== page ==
So, we have limitations and constraints, but we still want to make a decision our rational mind would respect, we develop these shortcuts called heuristics. Heuristics are decision shortcuts we use that approximate rational decision making but are faster and easier. These efficient shortcuts are generally fine and get us pretty good decision outcomes.

Simon was one of the early champions of the idea of decision-making heuristics as a way of understanding human decision making. One of the most enduring heuristics was something called “satisficing,” which is a combination of the words “satisfy” and “suffice.” Satisficing is not attempting the best possible outcome but trying to get the first outcome that’s good enough.

It doesn’t mean the outcome is excellent or indicate that you’re going to stand out from the pack. It has reached the bar of acceptability.

Satisficing is not optimal decision making. If you use a satisficing strategy and happen upon the best option for you, then you are fortunate.

If you understand that your customers make decisions sometimes using satisficing, you can improve your Customer Experience. The secret is understanding the elements of that bounded rationality. It could be the time and effort involved, the price or how quickly they need the product or service.

However, there are also emotional things. It could be how much poor service your customers are willing to accept before they say something or leave. It could be the reputation of the brand. It could be the status it affords the customer.

A few years ago, we consulted a hospital system that wanted to improve the patient experience. Patients said they wanted the doctor to spend more time with them. However, when you looked into it, what was driving value was whether the doctor was listening to the patient.

From a bounded-rationality perspective, the time the doctor spends with you is a heuristic. You care about the quality of the medical service that you’re getting. But how can you possibly evaluate that? You’re bounded in your understanding. Instead, you use a heuristic which is, “If the doctor is spending a lot of time with me then he or she must be giving me quality care.”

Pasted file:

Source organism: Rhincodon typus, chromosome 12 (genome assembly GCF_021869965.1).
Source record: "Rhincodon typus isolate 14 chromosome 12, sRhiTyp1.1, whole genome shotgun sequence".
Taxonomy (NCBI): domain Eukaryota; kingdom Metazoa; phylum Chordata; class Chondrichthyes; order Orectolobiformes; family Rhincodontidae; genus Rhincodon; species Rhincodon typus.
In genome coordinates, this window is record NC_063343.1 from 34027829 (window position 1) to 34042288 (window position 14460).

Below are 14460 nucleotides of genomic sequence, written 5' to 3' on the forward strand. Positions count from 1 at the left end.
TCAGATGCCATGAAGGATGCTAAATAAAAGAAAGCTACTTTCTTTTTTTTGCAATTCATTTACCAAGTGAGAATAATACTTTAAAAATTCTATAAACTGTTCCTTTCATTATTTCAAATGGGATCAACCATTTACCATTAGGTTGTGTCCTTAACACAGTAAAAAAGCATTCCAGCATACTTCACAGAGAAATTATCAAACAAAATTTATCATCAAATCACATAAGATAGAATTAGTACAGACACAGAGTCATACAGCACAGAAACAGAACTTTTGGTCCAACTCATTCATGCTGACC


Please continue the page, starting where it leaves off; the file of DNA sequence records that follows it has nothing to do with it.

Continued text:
What Does Bounded Rationality Mean to Your Customer Experience?

When you are designing a Customer Experience strategy, you need to consider the constraints your customers are feeling. They can be physical, like feeling tired or running out of time, or they can be rational, like price or delivery time. They can also be emotional, like wanting a particular brand, or hidden, like wanting to be heard by a medical professional. If you know these things, you can manage and design your experience to allow for those boundaries.

People are going to be rational. They are going to try to maximize their utility. However, they are going to go about it in less than rational ways driven by bounded-rationality. They will choose the best option that they can. Your job is to make sure that option is yours.

If you want to benchmark your organization’s performance in the new world of behavioral economics against other companies, take our short questionnaire. Once you submit, we compare your answers against what we know about the market and send you a free personalized report about where your organization is today.

 

Hear the rest of the conversation on “How Customers Make Decisions in a World of Constraints” on The Intuitive Customer Podcast. These informative podcasts are designed to expand on the psychological ideas behind understanding customer behavior. To listen in, please click here.

 

 

 

If you enjoyed this post, you might be interested in the following blogs and podcasts:

How Do Customers Decide If Their Experience is Good or Bad? [Podcast]

How We Make Decisions—Prospect Theory

Why Customers Make Strange Decisions

Colin Shaw is the founder and CEO of Beyond Philosophy, one of the world’s leading Customer experience consultancy & training organizations. Colin is an international author of six bestselling books and an engaging keynote speaker.

Follow Colin Shaw on Twitter @ColinShaw_CX

Colin ShawSimon Says You Should Read This to Improve Your CX